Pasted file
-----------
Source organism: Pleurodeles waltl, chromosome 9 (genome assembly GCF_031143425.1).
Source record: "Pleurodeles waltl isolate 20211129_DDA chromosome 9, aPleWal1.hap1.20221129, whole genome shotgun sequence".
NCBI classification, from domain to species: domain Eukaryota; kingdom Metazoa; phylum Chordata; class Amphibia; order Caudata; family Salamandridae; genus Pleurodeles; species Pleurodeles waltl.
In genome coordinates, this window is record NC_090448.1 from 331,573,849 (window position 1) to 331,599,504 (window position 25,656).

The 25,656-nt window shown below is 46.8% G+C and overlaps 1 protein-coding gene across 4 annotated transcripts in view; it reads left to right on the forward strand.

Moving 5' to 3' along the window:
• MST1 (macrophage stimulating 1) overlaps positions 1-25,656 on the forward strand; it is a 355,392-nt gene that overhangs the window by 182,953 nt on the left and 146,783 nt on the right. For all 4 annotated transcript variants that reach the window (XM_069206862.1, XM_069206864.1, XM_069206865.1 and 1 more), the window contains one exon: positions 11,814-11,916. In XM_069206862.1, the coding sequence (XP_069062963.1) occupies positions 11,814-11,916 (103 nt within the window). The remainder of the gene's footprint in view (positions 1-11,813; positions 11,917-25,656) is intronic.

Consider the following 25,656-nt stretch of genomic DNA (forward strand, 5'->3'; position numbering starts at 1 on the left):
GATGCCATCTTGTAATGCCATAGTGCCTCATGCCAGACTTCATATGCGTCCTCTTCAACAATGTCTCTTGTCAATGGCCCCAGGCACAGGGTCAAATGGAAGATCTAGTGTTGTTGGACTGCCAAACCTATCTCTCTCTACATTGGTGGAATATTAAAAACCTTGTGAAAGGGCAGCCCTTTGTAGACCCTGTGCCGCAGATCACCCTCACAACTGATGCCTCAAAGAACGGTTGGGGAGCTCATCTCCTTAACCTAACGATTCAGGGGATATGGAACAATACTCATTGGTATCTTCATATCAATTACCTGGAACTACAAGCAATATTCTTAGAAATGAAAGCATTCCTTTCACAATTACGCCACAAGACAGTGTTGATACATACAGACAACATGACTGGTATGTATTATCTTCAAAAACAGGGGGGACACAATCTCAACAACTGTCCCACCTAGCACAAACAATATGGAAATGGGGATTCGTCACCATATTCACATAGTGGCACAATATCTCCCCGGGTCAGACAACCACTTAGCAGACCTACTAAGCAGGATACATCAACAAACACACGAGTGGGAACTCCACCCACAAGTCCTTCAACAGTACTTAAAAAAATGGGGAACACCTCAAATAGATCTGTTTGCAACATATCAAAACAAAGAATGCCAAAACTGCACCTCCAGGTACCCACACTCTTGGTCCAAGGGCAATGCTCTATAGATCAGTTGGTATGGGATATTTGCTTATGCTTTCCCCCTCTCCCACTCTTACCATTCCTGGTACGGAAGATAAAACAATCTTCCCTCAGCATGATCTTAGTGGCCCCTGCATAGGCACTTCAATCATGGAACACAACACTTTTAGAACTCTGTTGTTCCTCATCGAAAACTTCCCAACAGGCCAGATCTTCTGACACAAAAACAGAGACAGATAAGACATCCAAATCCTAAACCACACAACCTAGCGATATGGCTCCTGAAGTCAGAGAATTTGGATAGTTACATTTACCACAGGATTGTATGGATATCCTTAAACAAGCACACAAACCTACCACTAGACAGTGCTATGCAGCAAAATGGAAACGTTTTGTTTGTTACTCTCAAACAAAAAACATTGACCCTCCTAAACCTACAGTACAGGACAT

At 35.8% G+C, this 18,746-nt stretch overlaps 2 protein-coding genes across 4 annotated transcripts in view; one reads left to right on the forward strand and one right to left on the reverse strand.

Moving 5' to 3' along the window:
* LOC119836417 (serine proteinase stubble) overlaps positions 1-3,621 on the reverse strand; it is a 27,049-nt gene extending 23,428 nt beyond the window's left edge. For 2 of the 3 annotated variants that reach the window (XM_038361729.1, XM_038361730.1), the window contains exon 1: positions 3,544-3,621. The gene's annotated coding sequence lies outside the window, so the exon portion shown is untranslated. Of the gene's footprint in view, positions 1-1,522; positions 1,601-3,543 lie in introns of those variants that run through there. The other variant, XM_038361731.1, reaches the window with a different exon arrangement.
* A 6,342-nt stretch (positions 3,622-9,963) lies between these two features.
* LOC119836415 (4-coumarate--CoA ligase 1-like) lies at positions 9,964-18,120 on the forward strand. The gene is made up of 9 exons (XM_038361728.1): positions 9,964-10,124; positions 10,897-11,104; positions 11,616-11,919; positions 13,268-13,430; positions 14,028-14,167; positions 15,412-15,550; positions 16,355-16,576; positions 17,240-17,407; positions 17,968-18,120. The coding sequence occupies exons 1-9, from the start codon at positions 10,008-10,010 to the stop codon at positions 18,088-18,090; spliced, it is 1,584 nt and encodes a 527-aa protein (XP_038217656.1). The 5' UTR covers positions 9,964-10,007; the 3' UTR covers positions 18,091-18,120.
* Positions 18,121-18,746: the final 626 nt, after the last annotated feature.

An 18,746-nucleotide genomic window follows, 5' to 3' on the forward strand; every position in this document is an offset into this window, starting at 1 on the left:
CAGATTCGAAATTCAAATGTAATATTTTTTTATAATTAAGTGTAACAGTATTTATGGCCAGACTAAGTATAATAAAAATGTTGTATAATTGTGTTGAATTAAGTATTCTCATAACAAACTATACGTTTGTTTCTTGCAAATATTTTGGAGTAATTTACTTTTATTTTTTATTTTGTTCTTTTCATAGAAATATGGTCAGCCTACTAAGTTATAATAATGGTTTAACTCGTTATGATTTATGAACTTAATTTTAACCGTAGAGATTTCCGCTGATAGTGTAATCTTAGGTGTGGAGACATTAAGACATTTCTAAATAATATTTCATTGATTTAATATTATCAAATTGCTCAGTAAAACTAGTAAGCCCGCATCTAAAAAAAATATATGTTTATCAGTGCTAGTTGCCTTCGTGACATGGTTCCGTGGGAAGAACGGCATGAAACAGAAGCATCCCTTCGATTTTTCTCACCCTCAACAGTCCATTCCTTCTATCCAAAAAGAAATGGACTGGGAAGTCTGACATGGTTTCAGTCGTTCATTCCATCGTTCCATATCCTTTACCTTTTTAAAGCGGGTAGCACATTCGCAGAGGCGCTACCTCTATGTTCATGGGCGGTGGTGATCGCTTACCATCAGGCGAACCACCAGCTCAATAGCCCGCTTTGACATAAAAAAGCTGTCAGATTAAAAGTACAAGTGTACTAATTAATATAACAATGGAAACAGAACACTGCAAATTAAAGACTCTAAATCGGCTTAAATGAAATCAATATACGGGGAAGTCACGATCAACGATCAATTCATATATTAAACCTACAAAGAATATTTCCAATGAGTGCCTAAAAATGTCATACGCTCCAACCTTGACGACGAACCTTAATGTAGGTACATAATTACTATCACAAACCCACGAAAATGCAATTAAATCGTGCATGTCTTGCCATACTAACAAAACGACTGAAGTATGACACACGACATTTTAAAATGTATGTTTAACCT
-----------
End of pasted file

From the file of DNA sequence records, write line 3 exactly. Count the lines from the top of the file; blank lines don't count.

NCBI classification, from domain to species: domain Eukaryota; kingdom Metazoa; phylum Chordata; class Amphibia; order Caudata; family Salamandridae; genus Pleurodeles; species Pleurodeles waltl.